Payday lending bill sent to governor

By Bobby Harrison/NEMS Daily Journal

JACKSON – The Senate voted quickly Wednesday to send to the governor a bill that would extend the life of the payday lending industry in Mississippi.
The bill was explained and debated for about 10 minutes before it was passed on a voice vote. Eight senators in the 52-member chamber opposed it.
The Senate action was in sharp contrast to Monday’s vote in the House, where debate lasted more than an hour and at times was heated.
A senator could use parliamentary rules to demand another vote on the bill. But based on the strength of Wednesday’s vote, that likely will not occur, meaning the bill will go to Gov. Haley Barbour’s desk.
Laura Hipp, a spokeswoman for Barbour, said the governor would withhold judgment on the bill until he had time to study it.
Sen. Walter Michel, R-Jackson, said the bill “will be even better for Mississippians because it reduces the rates.”
Michel was referring to the annual percentage rate, which under the current law is 572 percent and one of the highest in the nation. The Daily Journal has previously reported a different APR based on information provided to the Senate Banking Committee.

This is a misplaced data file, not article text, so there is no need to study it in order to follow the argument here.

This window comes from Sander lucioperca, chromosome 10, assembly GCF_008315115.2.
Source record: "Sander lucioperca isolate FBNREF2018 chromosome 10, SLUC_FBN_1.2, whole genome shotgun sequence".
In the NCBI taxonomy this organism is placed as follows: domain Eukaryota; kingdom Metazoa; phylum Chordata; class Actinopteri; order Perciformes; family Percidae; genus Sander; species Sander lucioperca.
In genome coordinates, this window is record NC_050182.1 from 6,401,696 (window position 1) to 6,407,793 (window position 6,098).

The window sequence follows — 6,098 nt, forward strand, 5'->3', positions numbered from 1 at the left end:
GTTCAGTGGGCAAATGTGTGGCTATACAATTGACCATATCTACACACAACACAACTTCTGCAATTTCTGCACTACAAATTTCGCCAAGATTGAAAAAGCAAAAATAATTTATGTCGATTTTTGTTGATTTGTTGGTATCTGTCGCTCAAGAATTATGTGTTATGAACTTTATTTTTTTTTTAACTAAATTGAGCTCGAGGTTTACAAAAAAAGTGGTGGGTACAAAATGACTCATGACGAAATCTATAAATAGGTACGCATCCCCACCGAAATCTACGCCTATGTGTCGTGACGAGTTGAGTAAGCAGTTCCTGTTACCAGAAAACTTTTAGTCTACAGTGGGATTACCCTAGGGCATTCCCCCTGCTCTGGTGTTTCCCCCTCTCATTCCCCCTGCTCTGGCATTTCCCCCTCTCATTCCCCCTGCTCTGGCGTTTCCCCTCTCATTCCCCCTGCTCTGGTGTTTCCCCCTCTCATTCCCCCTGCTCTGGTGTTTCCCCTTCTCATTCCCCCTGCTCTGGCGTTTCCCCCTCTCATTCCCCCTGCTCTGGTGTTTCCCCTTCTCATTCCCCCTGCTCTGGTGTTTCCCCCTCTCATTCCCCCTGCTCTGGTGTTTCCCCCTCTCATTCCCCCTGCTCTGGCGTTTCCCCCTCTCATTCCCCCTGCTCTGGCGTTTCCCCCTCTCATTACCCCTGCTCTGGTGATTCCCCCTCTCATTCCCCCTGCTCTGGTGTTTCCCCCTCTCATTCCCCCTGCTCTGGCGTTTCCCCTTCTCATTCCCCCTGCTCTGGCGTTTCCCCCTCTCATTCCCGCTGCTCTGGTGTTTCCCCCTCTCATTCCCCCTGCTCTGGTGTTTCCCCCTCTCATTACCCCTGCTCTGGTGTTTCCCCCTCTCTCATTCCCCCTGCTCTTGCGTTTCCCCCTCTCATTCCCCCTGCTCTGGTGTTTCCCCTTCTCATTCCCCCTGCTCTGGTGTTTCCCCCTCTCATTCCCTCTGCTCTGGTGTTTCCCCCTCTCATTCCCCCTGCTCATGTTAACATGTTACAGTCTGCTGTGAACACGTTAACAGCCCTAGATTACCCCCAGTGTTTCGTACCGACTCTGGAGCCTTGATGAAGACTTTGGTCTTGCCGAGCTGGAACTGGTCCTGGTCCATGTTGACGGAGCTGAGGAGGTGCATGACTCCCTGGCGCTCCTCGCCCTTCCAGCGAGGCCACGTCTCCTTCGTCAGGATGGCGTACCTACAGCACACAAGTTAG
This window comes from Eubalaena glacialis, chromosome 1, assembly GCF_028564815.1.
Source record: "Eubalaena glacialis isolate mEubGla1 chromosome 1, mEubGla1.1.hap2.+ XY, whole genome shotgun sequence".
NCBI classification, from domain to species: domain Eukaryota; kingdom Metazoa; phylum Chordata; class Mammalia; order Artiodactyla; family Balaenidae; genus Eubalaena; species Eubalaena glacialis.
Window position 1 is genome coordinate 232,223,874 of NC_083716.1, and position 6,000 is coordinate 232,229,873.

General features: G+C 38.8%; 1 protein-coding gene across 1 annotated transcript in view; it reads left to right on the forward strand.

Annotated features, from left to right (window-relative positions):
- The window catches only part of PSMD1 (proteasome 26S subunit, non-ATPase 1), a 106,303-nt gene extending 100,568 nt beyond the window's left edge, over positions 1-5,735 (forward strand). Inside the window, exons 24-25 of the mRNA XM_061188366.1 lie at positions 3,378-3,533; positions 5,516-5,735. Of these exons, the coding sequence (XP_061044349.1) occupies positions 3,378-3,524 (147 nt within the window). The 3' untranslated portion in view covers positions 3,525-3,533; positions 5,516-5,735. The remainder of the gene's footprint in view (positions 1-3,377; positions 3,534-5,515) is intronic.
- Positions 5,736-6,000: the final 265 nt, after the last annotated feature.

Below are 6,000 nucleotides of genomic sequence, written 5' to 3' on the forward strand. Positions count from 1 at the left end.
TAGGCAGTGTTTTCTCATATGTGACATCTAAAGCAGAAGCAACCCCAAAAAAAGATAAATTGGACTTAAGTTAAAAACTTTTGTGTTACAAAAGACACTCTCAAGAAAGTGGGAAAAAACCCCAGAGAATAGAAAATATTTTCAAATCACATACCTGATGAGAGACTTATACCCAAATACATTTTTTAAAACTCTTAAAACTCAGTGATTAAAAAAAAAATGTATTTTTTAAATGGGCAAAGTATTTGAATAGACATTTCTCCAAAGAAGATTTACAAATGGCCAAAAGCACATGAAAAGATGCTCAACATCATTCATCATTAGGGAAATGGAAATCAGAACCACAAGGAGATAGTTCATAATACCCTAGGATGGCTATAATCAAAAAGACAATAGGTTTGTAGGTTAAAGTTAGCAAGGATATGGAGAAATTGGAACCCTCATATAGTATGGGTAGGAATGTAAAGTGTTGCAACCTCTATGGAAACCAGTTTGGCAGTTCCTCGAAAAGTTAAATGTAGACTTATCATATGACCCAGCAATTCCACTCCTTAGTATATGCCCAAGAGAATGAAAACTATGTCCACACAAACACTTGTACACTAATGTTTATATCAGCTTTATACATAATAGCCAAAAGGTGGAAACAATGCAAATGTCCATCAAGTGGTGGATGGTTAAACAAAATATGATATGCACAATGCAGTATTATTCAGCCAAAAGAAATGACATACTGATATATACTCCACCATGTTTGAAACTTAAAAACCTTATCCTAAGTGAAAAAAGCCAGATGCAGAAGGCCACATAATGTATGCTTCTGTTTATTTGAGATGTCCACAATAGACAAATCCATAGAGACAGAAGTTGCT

Under the legislation passed Wednesday, that APR could be cut in half. Still, Sen. David Jordan, D-Greenwood, asked why the Legislature should allow such a high rate “in a poor state with the poorest of the poor.”
Michel said to qualify for a payday loan, a person had to have a job and a checking account. Some religious groups and consumer advocates had lobbied to prevent passage of any bill dealing with the payday issue until next session, hoping to build support for more safeguards for borrowers, such as a data-base system.
But it became apparent after the House passed the bill that the advocates did not have the votes to slow down the process.
Without legislation being signed either this year or next, the payday lending industry will cease to exist in the state July 1, 2012. Under the current bill, the industry gets an extension to 2015.
Senate Banking Chairman Gary Jackson, R-French Camp, said under the bill a person would not be required to repay a loan taken out from a company not licensed in the state, such as an Internet business.
Under legislation passed Wednesday, payday lenders could charge $20 on each $100 on loans of up to $250. For $250 to the maximum of $500, they could charge $21.95 per $100 loan.
Borrowers would have 14, 21 or 30 days to pay back loans of $250 and less, and 28 to 31 days to pay back loans of more than $250.
Under the current law, the charge is $21.95 per $100 and in most cases the borrowers have 14 days to repay the loans.
The legislation also would require payday lenders to provide borrowers a pamphlet educating them on the payday loans and will be provided the phone number for the Department of Banking and the attorney general’s office to report any problems.
The only two Northeast Mississippi senators to vote no were Bill Stone, D-Ashland; and Bennie Turner, D-West Point.

Contact Bobby Harrison at (601) 353-3119 or bobby.harrison@journalinc.com.